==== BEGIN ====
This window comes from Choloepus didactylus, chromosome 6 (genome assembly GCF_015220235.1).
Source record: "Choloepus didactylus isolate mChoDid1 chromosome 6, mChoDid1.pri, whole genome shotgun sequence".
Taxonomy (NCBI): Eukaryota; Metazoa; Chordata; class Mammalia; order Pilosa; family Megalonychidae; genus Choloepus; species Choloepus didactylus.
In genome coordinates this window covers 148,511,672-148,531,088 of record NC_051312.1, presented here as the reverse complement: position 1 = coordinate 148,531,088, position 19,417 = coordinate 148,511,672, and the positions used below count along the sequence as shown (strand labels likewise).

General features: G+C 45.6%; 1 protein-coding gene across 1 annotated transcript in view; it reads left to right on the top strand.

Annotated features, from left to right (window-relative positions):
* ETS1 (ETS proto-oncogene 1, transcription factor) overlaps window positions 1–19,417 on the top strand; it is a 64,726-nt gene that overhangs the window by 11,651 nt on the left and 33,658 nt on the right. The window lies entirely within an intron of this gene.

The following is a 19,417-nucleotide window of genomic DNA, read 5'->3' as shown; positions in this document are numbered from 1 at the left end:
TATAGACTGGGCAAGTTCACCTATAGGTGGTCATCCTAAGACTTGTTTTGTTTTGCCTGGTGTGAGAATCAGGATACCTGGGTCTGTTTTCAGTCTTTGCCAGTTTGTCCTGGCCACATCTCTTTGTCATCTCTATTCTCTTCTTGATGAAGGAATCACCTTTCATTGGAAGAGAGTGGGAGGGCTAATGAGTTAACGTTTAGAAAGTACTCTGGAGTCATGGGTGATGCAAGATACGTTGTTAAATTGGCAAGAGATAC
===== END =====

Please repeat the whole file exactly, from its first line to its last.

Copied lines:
This window comes from Choloepus didactylus, chromosome 6 (genome assembly GCF_015220235.1).
Source record: "Choloepus didactylus isolate mChoDid1 chromosome 6, mChoDid1.pri, whole genome shotgun sequence".
Taxonomy (NCBI): Eukaryota; Metazoa; Chordata; class Mammalia; order Pilosa; family Megalonychidae; genus Choloepus; species Choloepus didactylus.
In genome coordinates this window covers 148,511,672-148,531,088 of record NC_051312.1, presented here as the reverse complement: position 1 = coordinate 148,531,088, position 19,417 = coordinate 148,511,672, and the positions used below count along the sequence as shown (strand labels likewise).

General features: G+C 45.6%; 1 protein-coding gene across 1 annotated transcript in view; it reads left to right on the top strand.

Annotated features, from left to right (window-relative positions):
* ETS1 (ETS proto-oncogene 1, transcription factor) overlaps window positions 1–19,417 on the top strand; it is a 64,726-nt gene that overhangs the window by 11,651 nt on the left and 33,658 nt on the right. The window lies entirely within an intron of this gene.

The following is a 19,417-nucleotide window of genomic DNA, read 5'->3' as shown; positions in this document are numbered from 1 at the left end:
TATAGACTGGGCAAGTTCACCTATAGGTGGTCATCCTAAGACTTGTTTTGTTTTGCCTGGTGTGAGAATCAGGATACCTGGGTCTGTTTTCAGTCTTTGCCAGTTTGTCCTGGCCACATCTCTTTGTCATCTCTATTCTCTTCTTGATGAAGGAATCACCTTTCATTGGAAGAGAGTGGGAGGGCTAATGAGTTAACGTTTAGAAAGTACTCTGGAGTCATGGGTGATGCAAGATACGTTGTTAAATTGGCAAGAGATAC